The patterned drone of the sewing machine has been constant, much like the ringing doorbell alerting the family that another bag of materials has been left at the door. Whatsapp message notifications buzz as fabric is snipped and a steaming iron hums. The Jain household of five in Dover has become a makeshift assembly line, churning nonstop for the past three weeks.
Outside the house, more than 100 volunteers across the Commonwealth are donating fabric, learning how to cut and iron patterns, and sometimes sewing themselves, leaving the materials in a bag outside their front doors.
The bags are ultimately picked up and brought to the Jains, who are leading an effort to craft and donate hand-made face masks to health care facilities to help protect doctors and nurses from the novel coronavirus.
Manisha Jain and her newly formed team, “Sew We Care,” are following the lead of many other home-bound Americans who have transformed their kitchen tables into temporary production floors and recruited family members as shop workers to meet the needs of overwhelmed front-line workers.
“It’s amazing to see how the community has come together during a time like this,” said Jain, who has made it her personal goal to sew at least 50 face masks a day with precut and ironed cotton fabric that others leave on her doorstep. “It’s totally a war effort. The people that are at war are our health care workers, and it’s our duty to help them.”
Sew We Care, which started from a simple Facebook post last month by Jain looking for five volunteers has evolved into a dedicated team of people from 30 towns across Massachusetts and New Hampshire, creating and distributing more than 1,800 masks to nearly 35 facilities.
With a growing queue of requests from doctors, nurses, and volunteers at local hospitals, health clinics, and homeless shelters, Sew We Care has committed to making at least 2,200 more masks for nine facilities. Their next project to tackle is 500 masks for Beverly Hospital after Jain received a donation of more than 50 yards of fabric from Spoonflower, a North Carolina fabrics and home decor store.
Spoonflower chief executive Michael Jones said he and his team saw the need for masks and materials early on, while watching the N95 shortage hit Asia and Europe before it affected the United States. Out of the gate, the company committed to donating $10,000 to the Mask Response Project, which they’ve already started with their sewing team, and shipping them out across the country. They’ve sold 4,300 yards of fabric at cost for crafty Americans — which Jones says is equivalent to about 51,275 face masks — as well as connecting hospitals with coalitions like Sew We Care.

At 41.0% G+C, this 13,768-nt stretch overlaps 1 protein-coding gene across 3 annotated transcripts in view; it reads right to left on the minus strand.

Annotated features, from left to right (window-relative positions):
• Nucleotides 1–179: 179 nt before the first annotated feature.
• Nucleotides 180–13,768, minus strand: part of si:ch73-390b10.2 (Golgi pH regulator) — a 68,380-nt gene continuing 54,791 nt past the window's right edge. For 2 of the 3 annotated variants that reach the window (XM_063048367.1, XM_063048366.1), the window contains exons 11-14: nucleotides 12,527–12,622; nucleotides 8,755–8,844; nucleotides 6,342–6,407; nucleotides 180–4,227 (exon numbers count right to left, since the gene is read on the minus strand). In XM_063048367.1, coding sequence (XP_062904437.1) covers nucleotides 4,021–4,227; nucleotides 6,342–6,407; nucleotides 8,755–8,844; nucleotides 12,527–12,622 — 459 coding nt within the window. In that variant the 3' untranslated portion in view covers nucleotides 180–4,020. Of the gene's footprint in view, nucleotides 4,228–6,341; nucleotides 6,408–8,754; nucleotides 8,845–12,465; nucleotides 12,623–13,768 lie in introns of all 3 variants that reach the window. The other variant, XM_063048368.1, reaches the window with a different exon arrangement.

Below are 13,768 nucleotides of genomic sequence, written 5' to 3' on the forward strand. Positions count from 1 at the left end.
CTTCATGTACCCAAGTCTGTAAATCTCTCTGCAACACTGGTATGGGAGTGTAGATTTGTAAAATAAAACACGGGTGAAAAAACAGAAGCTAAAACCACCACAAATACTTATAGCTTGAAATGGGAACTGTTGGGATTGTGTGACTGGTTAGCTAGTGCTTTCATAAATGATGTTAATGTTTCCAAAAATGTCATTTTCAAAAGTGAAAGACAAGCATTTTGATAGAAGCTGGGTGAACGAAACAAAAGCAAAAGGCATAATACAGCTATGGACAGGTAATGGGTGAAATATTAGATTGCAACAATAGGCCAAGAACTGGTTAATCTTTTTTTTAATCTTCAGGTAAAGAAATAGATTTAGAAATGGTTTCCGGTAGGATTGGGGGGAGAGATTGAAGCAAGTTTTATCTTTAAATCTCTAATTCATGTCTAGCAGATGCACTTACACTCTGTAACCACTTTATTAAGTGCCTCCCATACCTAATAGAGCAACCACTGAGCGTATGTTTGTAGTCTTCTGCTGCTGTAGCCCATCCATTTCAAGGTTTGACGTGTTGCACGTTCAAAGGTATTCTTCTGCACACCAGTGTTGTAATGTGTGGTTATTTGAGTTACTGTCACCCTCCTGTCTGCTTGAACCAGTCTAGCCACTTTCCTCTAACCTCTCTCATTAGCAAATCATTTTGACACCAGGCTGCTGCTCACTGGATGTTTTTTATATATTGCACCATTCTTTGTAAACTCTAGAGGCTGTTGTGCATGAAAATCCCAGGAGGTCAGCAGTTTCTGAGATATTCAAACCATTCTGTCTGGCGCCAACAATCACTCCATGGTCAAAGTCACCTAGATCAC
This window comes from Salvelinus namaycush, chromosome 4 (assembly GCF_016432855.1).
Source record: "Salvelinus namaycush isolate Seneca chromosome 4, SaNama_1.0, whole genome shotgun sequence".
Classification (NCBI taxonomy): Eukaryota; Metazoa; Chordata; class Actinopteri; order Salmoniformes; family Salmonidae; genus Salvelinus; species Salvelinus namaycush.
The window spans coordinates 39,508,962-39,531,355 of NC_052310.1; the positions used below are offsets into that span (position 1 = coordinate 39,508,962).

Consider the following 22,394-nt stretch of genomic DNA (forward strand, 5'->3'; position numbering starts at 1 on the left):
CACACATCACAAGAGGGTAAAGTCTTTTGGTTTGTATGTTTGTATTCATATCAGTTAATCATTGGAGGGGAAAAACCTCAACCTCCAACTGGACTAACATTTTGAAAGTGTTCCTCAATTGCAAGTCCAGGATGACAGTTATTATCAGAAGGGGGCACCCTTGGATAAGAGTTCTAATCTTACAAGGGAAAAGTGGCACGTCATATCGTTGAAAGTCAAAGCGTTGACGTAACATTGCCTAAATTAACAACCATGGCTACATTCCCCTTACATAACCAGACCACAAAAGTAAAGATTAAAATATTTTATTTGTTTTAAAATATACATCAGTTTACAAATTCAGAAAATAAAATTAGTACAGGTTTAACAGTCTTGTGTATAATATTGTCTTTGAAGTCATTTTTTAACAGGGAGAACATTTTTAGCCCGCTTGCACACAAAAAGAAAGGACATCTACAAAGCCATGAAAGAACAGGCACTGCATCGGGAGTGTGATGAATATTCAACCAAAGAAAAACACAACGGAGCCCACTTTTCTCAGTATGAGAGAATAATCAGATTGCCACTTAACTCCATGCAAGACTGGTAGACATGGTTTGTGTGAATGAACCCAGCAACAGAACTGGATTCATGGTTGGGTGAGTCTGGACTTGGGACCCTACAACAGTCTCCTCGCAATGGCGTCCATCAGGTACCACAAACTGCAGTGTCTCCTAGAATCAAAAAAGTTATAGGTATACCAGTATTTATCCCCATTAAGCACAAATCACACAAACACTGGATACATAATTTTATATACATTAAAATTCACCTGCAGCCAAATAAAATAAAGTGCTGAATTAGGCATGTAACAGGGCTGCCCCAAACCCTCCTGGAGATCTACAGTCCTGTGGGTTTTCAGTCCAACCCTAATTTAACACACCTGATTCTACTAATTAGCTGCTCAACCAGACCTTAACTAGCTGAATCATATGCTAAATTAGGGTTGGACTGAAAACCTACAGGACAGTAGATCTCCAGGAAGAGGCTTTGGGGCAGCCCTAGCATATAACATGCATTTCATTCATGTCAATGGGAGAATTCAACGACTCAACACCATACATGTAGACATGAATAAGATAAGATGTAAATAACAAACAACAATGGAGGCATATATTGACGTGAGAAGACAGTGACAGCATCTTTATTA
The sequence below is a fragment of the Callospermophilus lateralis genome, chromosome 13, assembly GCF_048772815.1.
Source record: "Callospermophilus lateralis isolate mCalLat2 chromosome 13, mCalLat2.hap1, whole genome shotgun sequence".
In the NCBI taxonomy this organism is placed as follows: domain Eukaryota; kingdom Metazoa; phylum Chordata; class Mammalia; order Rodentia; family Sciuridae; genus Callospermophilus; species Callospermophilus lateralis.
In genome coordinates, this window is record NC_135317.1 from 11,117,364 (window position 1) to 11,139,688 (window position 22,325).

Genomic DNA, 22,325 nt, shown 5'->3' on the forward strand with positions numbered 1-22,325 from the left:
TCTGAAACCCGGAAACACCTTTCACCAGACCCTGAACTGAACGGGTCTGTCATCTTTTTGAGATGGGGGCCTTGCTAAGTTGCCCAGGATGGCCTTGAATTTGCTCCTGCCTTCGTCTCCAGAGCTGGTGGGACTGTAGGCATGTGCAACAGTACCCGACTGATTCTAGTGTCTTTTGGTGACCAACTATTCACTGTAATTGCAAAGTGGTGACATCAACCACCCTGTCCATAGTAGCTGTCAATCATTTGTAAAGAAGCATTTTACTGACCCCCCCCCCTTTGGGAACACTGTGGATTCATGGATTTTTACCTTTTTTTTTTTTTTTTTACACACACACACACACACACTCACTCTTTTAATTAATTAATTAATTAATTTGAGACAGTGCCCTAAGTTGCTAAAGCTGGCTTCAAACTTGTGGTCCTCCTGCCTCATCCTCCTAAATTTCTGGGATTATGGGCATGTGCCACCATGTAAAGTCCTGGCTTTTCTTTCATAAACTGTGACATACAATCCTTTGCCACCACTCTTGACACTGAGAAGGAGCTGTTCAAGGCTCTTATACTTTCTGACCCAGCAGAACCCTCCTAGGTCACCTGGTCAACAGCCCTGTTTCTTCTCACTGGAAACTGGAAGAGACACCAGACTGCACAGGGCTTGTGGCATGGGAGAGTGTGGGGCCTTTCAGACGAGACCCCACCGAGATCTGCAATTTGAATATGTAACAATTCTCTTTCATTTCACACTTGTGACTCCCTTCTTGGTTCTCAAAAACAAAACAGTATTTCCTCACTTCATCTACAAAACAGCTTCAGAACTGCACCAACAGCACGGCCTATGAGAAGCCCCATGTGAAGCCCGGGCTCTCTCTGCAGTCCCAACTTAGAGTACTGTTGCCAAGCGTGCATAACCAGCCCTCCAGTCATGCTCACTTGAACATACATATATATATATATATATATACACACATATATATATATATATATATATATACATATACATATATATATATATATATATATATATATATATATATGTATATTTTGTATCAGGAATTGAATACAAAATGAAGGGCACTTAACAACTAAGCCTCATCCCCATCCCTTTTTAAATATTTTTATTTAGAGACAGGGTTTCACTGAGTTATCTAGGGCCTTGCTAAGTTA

“On one side, it’s great to see people coming together. It definitely pulls at your heart strings,” said Jones, who will be launching do-it-yourself mask kits with ready-made cut fabric and bands by the end of next week. “We have fabric, we have sewers, and community members across the world."
“Doing nothing just doesn’t feel possible.”
Jharna Madan of Reading calls herself Jain’s second-in-command, helping with outreach and streamlining the army of volunteers they’ve recruited.
“We share the concept of ‘seva,’ which means giving back,” said Madan, referencing her Hindu upbringing where selfless service was ingrained in her. “We are doing it for our future generation. It’s our moral, civic, and human duty, because who would have thought we’d be in the middle of a pandemic?”
Vinod Kapoor has turned both his Lexington home and Needham restaurant, Masala Art, into hubs for the sewers in the area to bring their completed masks so that Jain’s husband, Myank Jain, can bring them back to Dover.
Kapoor’s employees in the restaurant use fabric masks while participating in curbside pick-up.
“The whole world is suffering,” said Kapoor. “These are hard times and we have to stick together.”
Following a design that has been approved by Emerson Hospital in Concord, Jain insists that getting involved doesn’t require any sewing experience, but she is looking for people to donate cotton fabric and thread, learn to cut the design and iron out the fabric so that she and others can get right to the sewing. While many of the people that are actively involved in this coalition have never met, they have communicated through Whatsapp, recruited on Facebook and just had their first virtual meeting through Zoom, where nearly 30 participants met digitally for the first time.
So far, the logistics have worked well.
“Every 30 minutes, there’s a package at my doorstep. My husband has to bring it in, sanitize it and mark it down as delivered,” said Jain.
While she gets to work with the brightly colored fabric from Spoonflower —baby blue and pink striped, others with coral-colored elephants and polka dots — for the doctors and nurses at Beverly Hospital, Jain looks to further channel her creative energies with her team of like-minded people.
“This is my duty," Jain said. "I don’t know how I would survive this without doing this. This is a wave, and it cannot be stopped.”
This story was produced in collaboration with the Northeastern University School of Journalism.